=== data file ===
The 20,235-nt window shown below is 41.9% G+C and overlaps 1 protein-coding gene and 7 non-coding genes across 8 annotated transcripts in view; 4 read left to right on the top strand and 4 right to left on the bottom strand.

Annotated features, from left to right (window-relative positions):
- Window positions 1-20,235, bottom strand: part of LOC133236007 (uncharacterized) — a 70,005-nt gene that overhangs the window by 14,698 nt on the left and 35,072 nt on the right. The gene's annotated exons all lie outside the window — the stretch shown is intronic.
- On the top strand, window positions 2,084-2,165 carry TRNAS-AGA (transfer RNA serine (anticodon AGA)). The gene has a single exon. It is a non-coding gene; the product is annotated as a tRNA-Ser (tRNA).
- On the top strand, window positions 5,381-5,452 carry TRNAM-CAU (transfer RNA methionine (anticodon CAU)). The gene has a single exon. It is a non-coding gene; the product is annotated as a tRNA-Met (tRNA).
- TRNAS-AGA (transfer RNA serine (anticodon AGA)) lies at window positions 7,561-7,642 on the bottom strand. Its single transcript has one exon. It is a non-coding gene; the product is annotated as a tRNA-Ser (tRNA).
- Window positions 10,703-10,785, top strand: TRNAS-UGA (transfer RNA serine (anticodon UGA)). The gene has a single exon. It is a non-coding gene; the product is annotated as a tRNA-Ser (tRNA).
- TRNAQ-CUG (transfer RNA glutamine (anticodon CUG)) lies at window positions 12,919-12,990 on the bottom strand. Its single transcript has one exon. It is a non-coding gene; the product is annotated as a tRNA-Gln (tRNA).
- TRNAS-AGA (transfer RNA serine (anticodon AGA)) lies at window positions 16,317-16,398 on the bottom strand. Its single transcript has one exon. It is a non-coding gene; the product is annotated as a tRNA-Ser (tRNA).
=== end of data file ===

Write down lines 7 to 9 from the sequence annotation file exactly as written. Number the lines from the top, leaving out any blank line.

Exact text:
- Window positions 10,703-10,785, top strand: TRNAS-UGA (transfer RNA serine (anticodon UGA)). The gene has a single exon. It is a non-coding gene; the product is annotated as a tRNA-Ser (tRNA).
- TRNAQ-CUG (transfer RNA glutamine (anticodon CUG)) lies at window positions 12,919-12,990 on the bottom strand. Its single transcript has one exon. It is a non-coding gene; the product is annotated as a tRNA-Gln (tRNA).
- TRNAS-AGA (transfer RNA serine (anticodon AGA)) lies at window positions 16,317-16,398 on the bottom strand. Its single transcript has one exon. It is a non-coding gene; the product is annotated as a tRNA-Ser (tRNA).